Jotham and Ahaz. (ch. vi.—xii.) also against the Jews themselves;—3. Narrative or Histori- Discourse 1. The vision and prophecy of Isaiah in the reign cal ;-and, 4. Consulatory and evangelical promises concern- of Jotham. (ch. vi.)As this vision seems to contain a solemn ing Messiah and the church. Other classifications have designation of Isaiah to the prophetical office, it is supposed been proposed, which it is not necessary to specify; but, by many interpreters to be the first in order of his prophecies without adopting any of them, we apprehend that the follow- Bishop Lowth, however, conjectures that this may not be the ing synopsis will be found to exhibit a clear view of the case, because Isaiah is said, in the general title of his predicvarious topics discussed by the royal prophet. The predic- tions, to have prophesied in the time of Uzziah; and is of tions of Isaiah, then, may be divided into six parts, each opinion, that it is a new designation, to introduce, with the containing a number of discourses, delivered by the prophet greater solemnity, a general declaration of the whole course to the various nations or people whom he was commissioned to address.
Tomline. (Elements of Christ. Theol. vol. i. p. 107.) In the analysis of the various discourses, or prophetic sermons comprised under each sec.
tion, we have principally followed Bishop Lowth, in his admirable transla. 1 Jahn's Introduction, p. 359. Bishop Lowth considers the narrative. tion of, and notes upon, the prophet Isaiah. chapters in Isaiah as a different copy of the relation in the second book of 5 Commentators are divided in opinion, whether the title in verse 1. (the Kings, the account of Hezekiah's sickness only excepted. The difference vision of Isaiah) belongs to the whole book, or only to the prophecy conof the two copies, he is of opiuion, is little more than what has manifestly tained in this chapter. The former part of the title seems properly to be. arisen from the mistakes of transcribers: they mutually correct each long to this particular prophecy; the latter part, which enumerates the other; and most of the mistakes may be perfecily rectified by a collation kings of Judah, under whom Isaiah exercised his prophetic office, seems of the two copies with the assistance of the ancient versions. Some few to extend it to the entire collection of prophecies delivered in the course sentences, or members of sentences, are onnitted in this copy of Isaiah, of his ministry. Vitringa (with whom Bishop Lowth agrees) has solved which are found in the other copy of the book of Kings; but he doubts this doubt very judiciously. He supposes that the former part of the title whether these omissions were made by design or by mistake." Isaiah, was originally prefixed to this single prophecy; and that, when the collec. vol. ii. p. 237.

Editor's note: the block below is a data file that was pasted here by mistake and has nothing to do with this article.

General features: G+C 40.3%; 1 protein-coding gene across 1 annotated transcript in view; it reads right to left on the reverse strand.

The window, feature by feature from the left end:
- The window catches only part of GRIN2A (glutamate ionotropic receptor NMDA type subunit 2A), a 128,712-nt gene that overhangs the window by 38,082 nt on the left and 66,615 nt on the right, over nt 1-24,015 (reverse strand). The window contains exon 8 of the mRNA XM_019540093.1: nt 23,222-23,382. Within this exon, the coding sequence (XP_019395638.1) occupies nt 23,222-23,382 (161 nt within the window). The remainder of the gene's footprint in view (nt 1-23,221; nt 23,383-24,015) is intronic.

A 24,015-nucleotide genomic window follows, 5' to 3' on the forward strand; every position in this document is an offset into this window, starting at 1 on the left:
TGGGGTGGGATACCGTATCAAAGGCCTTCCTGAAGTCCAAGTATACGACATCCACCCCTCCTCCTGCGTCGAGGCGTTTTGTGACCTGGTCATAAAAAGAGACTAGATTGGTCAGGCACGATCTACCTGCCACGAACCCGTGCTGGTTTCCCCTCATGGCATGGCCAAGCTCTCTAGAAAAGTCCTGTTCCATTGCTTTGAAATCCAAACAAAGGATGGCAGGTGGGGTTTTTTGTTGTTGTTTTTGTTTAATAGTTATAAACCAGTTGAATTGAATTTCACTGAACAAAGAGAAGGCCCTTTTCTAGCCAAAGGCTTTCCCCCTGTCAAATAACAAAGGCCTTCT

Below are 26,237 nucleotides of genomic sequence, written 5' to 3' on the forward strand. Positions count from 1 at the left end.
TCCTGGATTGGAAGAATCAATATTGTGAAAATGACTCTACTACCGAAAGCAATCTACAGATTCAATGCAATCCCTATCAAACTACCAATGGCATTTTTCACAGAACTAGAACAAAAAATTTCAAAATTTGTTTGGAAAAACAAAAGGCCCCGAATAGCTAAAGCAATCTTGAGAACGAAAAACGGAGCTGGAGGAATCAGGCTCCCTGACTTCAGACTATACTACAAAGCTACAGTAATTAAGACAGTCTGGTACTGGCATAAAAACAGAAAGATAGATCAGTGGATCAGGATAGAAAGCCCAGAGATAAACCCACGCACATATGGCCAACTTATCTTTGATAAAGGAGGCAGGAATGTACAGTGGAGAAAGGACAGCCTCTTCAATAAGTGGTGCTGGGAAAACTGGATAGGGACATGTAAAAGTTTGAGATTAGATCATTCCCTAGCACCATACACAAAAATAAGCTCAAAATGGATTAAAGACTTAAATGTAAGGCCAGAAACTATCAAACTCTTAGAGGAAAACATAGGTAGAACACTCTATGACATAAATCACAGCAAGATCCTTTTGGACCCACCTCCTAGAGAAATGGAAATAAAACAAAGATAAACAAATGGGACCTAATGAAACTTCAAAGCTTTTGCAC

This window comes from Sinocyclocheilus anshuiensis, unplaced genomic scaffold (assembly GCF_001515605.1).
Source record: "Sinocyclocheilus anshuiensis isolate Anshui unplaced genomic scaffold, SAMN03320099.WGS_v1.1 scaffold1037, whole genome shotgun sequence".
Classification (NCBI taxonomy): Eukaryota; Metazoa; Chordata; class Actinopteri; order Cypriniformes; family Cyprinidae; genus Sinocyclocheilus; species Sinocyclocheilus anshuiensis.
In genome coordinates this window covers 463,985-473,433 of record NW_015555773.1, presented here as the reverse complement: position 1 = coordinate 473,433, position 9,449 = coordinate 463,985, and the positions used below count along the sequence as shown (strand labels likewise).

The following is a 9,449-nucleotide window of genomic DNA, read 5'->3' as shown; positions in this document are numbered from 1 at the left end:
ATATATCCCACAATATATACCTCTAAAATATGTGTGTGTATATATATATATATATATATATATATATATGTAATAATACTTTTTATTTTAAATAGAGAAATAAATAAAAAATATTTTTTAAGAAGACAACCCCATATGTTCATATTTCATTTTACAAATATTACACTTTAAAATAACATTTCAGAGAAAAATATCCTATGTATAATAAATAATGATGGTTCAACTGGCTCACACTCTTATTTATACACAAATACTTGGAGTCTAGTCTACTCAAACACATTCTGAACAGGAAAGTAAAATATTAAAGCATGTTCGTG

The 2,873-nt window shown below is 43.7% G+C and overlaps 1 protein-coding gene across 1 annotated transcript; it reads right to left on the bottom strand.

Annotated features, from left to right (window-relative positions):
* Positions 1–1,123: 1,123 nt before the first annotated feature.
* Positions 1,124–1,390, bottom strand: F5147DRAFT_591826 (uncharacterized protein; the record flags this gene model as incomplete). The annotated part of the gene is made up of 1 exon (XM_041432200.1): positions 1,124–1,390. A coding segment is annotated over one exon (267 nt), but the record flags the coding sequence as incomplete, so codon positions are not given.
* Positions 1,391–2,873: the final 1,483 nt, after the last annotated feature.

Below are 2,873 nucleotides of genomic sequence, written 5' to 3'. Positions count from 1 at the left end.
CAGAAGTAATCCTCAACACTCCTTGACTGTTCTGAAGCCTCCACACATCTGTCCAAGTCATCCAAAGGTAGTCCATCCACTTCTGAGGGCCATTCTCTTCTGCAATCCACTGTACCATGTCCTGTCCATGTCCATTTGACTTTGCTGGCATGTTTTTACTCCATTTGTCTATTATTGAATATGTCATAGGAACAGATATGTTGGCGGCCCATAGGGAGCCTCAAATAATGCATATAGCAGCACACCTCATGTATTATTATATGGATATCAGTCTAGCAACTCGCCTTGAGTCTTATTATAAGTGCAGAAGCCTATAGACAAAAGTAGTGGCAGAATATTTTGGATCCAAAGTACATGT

tion of all Isaiah's prophecies was made, the enumeration of the kings of , The scope of Isaiah's prophecies above given is abridged from Ro. Judah was added, to make it at the same time a proper title to the whole berts's Clavis Bibliorum, p. 616.
book. As such it is plainly taken in 2 Chron. xxxii. 32. where the book of • The
Ethiopian eunuch appears to have been made a proselyte by Saint Isaiah is cited by the title of “The Vision of Isaiah the Prophet, the Son of Philip's explication of this chapter. Vide Acts viii. 32. The whole of it is Amos." Vitringa, tom. i. pp. 25–29. Bishop Lowth's Isaiah, vol. ii. p. 4. so minutely descriptive of Christ's passion, that a famous Rabbi, likewise, 1 Scheme of Scripture Divinity, chap. xxxiv. in vol. i. of Bishop Watson's on reading it, was converted from Judaism.--Who, indeed, can resist its Collection of Tracts, pp. 143, 144. evidence ?
* See a striking medallic illustration of Isa. iii. 26. in Vol. I. p. 91. + Gray's Key, pp. 369, 370.